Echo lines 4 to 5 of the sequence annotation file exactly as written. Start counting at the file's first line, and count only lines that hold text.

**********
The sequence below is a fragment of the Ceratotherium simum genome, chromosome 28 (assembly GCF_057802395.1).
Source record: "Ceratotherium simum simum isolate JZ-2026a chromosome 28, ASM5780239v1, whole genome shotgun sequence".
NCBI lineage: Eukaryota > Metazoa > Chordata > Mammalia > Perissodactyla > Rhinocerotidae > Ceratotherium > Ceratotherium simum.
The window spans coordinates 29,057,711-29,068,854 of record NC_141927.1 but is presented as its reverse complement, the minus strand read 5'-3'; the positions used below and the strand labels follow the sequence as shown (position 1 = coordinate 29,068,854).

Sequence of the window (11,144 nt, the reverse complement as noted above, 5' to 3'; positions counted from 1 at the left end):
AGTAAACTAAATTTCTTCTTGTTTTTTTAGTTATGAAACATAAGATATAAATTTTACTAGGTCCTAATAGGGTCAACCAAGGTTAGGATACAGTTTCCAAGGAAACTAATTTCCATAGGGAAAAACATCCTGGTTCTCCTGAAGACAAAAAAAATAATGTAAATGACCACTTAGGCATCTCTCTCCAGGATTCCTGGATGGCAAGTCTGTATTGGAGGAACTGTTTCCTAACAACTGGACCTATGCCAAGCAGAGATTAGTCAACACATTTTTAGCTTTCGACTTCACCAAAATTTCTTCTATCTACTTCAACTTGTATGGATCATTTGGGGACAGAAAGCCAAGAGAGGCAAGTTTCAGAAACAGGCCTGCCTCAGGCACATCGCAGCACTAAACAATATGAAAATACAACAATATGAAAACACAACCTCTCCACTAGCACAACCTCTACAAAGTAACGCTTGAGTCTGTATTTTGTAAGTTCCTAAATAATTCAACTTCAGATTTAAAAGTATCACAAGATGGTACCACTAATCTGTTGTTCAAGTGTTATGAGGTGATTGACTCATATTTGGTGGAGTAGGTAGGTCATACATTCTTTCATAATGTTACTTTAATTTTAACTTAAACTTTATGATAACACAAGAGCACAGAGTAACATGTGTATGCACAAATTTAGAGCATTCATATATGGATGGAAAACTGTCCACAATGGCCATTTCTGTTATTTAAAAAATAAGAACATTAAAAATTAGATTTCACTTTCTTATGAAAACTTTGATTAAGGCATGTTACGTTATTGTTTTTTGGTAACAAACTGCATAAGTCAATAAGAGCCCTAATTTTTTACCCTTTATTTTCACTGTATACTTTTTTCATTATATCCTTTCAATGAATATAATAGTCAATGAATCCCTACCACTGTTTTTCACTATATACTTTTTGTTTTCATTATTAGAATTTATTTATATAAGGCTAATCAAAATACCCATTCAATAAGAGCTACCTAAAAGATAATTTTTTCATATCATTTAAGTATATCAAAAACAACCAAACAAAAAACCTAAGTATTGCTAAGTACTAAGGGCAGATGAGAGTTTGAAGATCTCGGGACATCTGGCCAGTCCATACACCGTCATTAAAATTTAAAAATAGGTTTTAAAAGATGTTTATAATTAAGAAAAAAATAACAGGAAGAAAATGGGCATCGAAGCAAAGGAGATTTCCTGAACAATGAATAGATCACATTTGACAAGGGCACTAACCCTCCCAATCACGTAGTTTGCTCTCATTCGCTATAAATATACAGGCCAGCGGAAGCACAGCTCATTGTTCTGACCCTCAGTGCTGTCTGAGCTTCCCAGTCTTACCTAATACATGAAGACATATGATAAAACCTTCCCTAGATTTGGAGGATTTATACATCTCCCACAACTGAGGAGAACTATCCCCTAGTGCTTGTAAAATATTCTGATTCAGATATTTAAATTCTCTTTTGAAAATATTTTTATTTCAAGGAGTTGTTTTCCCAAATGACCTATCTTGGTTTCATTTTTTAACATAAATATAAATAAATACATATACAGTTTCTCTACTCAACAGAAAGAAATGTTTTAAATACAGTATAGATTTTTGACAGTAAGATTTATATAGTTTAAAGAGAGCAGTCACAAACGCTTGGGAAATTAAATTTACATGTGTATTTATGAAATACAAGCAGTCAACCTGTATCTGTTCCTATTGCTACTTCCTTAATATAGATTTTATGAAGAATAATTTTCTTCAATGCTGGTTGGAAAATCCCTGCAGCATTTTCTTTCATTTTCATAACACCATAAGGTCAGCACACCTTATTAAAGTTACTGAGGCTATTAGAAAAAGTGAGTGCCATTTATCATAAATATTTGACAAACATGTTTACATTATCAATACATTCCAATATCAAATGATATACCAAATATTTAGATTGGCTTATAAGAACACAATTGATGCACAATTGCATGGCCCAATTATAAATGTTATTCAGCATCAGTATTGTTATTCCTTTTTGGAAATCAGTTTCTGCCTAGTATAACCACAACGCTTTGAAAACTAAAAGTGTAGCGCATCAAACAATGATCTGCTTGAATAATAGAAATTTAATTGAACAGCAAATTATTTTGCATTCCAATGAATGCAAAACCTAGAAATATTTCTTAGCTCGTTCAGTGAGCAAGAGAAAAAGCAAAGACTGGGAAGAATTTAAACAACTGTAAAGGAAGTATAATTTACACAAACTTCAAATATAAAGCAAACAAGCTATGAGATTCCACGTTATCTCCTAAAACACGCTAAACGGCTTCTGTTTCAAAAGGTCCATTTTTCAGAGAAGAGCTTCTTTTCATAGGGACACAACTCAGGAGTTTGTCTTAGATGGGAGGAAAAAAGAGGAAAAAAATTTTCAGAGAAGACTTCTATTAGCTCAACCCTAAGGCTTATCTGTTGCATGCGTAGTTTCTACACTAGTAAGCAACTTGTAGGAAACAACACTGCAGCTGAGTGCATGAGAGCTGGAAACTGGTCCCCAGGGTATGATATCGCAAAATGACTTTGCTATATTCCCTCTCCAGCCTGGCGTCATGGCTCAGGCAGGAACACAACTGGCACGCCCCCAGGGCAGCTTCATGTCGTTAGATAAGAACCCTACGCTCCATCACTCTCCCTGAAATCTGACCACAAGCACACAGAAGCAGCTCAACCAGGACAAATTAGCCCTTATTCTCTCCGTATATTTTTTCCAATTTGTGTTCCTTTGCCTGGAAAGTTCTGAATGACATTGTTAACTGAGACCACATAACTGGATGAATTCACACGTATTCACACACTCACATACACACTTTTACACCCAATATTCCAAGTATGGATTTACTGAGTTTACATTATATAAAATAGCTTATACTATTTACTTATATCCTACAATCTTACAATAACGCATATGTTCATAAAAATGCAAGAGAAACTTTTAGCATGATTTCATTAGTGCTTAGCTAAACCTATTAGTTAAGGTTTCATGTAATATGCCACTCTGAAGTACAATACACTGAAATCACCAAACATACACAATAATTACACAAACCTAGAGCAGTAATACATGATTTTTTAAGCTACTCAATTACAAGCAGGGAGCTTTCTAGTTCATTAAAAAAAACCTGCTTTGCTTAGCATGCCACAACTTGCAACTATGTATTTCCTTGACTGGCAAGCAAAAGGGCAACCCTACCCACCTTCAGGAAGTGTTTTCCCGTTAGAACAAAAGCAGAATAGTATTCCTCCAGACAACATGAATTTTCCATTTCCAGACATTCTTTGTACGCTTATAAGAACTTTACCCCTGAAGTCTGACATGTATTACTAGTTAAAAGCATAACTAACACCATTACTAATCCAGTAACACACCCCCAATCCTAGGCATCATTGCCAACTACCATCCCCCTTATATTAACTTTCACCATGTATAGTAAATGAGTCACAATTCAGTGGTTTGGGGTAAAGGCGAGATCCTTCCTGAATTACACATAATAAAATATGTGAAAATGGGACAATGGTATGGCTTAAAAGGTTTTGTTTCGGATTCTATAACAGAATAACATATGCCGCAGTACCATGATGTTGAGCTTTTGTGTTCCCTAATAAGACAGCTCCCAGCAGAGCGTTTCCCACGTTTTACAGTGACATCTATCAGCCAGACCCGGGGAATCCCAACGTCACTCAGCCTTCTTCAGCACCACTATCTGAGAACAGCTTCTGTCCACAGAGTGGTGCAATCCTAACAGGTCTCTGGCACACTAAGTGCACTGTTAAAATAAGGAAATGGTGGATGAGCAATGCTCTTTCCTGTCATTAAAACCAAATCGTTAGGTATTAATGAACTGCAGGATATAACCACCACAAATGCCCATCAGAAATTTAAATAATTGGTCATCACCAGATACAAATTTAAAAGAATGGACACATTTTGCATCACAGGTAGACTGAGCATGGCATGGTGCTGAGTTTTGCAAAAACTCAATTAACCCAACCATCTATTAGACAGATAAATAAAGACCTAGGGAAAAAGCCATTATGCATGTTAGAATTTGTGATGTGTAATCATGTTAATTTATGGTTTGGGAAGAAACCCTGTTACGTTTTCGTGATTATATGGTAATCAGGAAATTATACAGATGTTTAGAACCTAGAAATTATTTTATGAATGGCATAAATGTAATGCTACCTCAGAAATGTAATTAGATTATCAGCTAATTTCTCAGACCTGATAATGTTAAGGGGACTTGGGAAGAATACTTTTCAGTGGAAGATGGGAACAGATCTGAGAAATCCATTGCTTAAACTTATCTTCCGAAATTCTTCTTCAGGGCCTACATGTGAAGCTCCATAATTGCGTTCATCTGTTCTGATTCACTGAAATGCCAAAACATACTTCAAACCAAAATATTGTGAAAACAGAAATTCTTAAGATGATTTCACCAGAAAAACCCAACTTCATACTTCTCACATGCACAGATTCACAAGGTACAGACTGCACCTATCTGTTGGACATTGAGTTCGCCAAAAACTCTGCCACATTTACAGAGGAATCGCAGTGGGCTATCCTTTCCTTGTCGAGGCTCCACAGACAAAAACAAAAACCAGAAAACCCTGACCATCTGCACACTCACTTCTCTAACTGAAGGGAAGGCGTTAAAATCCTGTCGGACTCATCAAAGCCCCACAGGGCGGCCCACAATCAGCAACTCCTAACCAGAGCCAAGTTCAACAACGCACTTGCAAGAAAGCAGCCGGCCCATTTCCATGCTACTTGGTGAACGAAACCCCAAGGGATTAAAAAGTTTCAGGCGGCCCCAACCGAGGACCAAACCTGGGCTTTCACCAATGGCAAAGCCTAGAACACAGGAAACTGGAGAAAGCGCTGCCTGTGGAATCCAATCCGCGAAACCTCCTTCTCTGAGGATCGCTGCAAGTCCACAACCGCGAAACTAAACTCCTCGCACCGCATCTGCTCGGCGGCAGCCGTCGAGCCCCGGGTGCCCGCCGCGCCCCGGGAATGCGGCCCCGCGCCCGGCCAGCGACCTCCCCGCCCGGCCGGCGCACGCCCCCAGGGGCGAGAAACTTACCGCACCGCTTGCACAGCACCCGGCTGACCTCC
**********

The window spans coordinates 29,057,711-29,068,854 of record NC_141927.1 but is presented as its reverse complement, the minus strand read 5'-3'; the positions used below and the strand labels follow the sequence as shown (position 1 = coordinate 29,068,854).

Sequence of the window (11,144 nt, the reverse complement as noted above, 5' to 3'; positions counted from 1 at the left end):